Sir Paul Nicholson, chairman, failed to highlight the underlying growth in operating profits. A stated 9.5 per cent rise to pounds 42.9m translates to almost 12 per cent, after adjusting for the extra week's trading in 1991/2.
All four divisions, which trade in the unpredictable northern economies, have increased returns.
Trading profits, for instance, from the Vaux and Wards breweries rose 10.2 per cent to pounds 21.5m - a solid performance given the price wars in wholesale beer and the decline in consumption.
And hotels, despite the tough bartering on room rates by customers, also recorded a 10 per cent gain to pounds 13.8m.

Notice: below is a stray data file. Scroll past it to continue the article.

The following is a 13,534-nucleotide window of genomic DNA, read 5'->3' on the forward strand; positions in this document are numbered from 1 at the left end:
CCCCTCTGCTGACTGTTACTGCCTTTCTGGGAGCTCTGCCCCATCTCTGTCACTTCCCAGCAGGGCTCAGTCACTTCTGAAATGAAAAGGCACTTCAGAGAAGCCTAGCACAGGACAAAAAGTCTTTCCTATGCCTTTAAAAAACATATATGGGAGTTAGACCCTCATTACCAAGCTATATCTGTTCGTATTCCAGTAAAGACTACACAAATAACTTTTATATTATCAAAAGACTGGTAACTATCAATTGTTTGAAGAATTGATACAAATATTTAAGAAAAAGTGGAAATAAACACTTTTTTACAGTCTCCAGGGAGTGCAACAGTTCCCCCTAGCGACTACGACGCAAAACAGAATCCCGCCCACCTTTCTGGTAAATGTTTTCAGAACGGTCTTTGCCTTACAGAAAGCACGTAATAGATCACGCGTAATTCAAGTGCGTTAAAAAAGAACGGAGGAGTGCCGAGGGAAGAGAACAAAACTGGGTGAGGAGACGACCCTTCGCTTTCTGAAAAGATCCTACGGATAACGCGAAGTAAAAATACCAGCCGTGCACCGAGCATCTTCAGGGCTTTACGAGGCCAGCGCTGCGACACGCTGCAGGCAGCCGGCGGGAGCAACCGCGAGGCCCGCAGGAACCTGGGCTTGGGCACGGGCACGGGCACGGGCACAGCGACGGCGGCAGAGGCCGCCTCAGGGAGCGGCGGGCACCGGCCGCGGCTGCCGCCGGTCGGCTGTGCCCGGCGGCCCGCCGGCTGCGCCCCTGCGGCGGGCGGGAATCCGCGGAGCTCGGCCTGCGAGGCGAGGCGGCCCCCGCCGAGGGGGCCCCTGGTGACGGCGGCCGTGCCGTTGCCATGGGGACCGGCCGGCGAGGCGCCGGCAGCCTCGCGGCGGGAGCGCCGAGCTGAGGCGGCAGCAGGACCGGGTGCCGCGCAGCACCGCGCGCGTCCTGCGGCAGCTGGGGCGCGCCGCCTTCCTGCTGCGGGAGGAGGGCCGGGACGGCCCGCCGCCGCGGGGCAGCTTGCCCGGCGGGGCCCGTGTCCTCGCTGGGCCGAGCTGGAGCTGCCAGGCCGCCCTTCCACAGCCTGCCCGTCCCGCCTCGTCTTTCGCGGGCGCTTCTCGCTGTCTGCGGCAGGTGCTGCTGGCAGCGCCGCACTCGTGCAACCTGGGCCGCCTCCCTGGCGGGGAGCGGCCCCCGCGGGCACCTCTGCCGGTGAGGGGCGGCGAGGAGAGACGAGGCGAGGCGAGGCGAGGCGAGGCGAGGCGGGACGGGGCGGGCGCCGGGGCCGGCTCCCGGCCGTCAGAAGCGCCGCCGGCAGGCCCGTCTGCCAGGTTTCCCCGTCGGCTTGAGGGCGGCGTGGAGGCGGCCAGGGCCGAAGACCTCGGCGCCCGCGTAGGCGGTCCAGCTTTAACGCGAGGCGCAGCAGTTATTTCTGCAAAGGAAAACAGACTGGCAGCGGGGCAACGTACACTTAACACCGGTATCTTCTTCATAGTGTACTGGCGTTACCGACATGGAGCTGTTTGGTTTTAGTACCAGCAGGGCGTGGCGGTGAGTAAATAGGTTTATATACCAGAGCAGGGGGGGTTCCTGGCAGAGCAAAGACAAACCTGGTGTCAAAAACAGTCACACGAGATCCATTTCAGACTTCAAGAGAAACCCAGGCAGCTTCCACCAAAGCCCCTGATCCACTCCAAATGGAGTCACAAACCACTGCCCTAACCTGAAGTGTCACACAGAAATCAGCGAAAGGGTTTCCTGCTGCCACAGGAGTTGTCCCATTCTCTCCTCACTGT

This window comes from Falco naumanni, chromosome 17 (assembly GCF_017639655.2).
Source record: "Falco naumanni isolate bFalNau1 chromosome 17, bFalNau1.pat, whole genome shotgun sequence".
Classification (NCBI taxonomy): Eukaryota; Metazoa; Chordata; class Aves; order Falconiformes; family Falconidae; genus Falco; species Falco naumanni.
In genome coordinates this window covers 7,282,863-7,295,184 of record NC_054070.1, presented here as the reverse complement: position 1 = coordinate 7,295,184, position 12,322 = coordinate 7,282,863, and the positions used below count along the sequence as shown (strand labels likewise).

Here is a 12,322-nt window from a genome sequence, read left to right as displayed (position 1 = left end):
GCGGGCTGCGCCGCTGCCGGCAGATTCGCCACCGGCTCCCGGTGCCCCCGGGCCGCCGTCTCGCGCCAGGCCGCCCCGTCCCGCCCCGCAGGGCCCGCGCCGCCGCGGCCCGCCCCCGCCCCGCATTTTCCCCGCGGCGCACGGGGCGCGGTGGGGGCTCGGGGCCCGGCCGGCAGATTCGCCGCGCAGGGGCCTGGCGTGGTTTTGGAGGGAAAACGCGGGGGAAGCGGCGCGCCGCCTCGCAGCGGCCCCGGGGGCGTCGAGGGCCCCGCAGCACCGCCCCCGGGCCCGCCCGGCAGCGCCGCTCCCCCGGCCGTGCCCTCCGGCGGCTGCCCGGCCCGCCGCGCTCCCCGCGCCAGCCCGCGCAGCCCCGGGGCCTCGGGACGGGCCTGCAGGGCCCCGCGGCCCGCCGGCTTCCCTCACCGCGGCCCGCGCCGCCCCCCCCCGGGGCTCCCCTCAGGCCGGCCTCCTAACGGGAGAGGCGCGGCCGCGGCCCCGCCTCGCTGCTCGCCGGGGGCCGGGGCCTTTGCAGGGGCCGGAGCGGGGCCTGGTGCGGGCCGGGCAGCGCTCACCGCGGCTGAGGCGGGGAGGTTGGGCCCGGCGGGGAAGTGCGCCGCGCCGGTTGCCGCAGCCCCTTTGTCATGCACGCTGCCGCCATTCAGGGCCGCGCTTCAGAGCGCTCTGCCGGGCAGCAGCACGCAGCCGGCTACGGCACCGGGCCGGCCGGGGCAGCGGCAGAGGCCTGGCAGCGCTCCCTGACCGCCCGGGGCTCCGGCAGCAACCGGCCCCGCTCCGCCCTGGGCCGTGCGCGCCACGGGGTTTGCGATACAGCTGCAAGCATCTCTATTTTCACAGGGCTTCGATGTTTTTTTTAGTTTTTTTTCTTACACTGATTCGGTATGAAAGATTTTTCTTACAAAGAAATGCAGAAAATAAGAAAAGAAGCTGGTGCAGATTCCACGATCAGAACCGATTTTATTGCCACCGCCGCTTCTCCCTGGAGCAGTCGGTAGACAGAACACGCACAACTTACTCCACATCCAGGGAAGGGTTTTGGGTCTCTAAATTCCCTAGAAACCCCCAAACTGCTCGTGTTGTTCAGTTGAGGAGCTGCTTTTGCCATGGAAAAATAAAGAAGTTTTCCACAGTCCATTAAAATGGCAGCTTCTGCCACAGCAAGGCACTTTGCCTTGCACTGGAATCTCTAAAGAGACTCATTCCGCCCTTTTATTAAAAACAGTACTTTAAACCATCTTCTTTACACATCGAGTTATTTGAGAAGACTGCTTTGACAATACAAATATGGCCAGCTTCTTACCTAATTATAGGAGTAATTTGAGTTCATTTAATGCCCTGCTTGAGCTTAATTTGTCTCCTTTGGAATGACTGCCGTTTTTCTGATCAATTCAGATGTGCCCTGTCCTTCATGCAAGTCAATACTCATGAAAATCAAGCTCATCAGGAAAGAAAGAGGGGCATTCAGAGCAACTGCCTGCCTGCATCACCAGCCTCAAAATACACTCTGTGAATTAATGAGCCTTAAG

Vaux is also financially sound, although this year will probably see a further cash outflow that will take gearing from 41 per cent to around 45 per cent.
And while current trading is difficult, Vaux is well placed to push forward as conditions improve.
In the short term, the shares at 280p trade on a fully valued p/e of 17. However, the prospective yield, assuming a 10 per cent rise in the dividend to 10.5p, is still an attractive 4.6 per cent. A good long-term investment.Reuse content